Volunteering: A powerful prescription for good health

Could a purpose in life lead to longer, healthier lives? Harvard T.H. Chan School of Public Health research fellow Dr. Eric Kim and fellow researcher Sara Konrath seem to think so. The pair studied more than 7,000 Americans over age 50 and found those who did volunteer work “spent 38 percent fewer nights in the hospital” and took better care of themselves than non-volunteers. Other studies showed volunteers also enjoyed better health, more stamina and lower stress levels.

That’s good news for Ginger Jackson, an 80-year-old who lives and volunteers at Covenant Village of Turlock, a faith-based, not-for-profit continuing care retirement community. Jackson says sharing her time, talent and passion with others has always been a way of life. Better health is an added benefit she hadn’t considered.

“Volunteering gives me a sense of accomplishment,” says Jackson, who delivers mail to her fellow residents and teaches Bible and cooking classes. “If you keep active and focus on helping others, it is a reminder that you can contribute to your community at any age. There really are no excuses!”

The intangible benefits alone—such as pride, satisfaction and accomplishment—are worthwhile reasons to volunteer. Those who devote a considerable amount of time, about 100 hours per year, are most likely to exhibit positive health benefits, indicates the Corporation for National and Community Service. For seniors, that means more:

Physical benefits: In addition to fewer nights in the hospital, those who volunteer experience fewer chronic conditions, too. People who volunteer after a heart attack were less likely to experience familiar post-illness effects of depression and despair.

Emotional benefits: Volunteering builds empathy, strengthens social bonds and makes you feel more productive. Covenant Village resident and volunteer Stan Johnson says, “Everyone has something to give. It really helps you feel good to focus on helping other people.”

Shared wisdom: Younger generations benefit from the wealth of experience and knowledge older adults have acquired throughout their lifetime. Sharing that wisdom and expanding social circles provides older adults with a sense of purpose.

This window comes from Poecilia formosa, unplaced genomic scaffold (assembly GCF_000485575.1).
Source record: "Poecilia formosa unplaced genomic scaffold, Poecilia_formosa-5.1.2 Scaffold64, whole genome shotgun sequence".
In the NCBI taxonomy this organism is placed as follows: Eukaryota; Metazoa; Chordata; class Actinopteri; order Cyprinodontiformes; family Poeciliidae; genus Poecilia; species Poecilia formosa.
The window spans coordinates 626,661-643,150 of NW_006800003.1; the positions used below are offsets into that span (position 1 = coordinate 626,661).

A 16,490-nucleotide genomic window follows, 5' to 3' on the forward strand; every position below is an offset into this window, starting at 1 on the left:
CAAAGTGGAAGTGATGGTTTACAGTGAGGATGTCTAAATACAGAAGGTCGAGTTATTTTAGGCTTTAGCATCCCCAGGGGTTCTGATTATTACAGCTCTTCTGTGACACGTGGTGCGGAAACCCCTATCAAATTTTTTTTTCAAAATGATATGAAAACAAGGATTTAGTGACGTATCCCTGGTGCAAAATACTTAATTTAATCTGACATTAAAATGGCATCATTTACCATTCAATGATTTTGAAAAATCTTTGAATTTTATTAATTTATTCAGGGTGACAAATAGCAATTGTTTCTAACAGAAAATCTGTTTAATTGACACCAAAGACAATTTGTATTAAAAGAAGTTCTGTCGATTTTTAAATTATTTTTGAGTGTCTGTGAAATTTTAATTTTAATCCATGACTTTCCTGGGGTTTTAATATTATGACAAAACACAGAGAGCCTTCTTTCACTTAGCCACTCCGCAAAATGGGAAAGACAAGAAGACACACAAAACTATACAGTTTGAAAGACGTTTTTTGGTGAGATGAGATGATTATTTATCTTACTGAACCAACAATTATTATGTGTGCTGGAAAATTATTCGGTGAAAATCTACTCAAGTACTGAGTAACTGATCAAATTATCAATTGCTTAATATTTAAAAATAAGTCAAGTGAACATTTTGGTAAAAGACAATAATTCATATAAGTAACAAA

Spiritual purpose: For many, serving is part of a lifelong journey, one that brings personal satisfaction and fulfils a spiritual purpose.

Further, a study by the Assisted Living Federation of America, now called Argentum, found that seniors age 75 or older who were active physically, mentally, and socially were most likely to live past age 90. Researchers also found that active seniors lived an average of 5.4 years longer than their inactive peers.

“The research supports what we’ve long suspected,” says Covenant Village of Turlock Associate Executive Director Chuck Johnson. “Volunteering is a powerful prescription for good health.”

For older adults living at retirement communities, volunteer opportunities are plentiful. At Covenant Village, residents transport their peers to appointments and activities and lead classes; they sew dresses for orphans living in Africa; and they assemble care bags for the area homeless. Others venture outside of the community and volunteer at the police station or blood bank.

“Being a good neighbor in our community and within the city of Turlock is part of our mission as a faith-based organization,” says Johnson. “But it’s also part of our LifeConnect wellness partnership with residents. By providing opportunities for volunteer service, we’re helping residents improve their health and quality of life.”

For volunteer opportunities in Stanislaus County, visit VolunteerMatch.org, Stanislaus County, or check with the local library, area hospitals and nearby schools.

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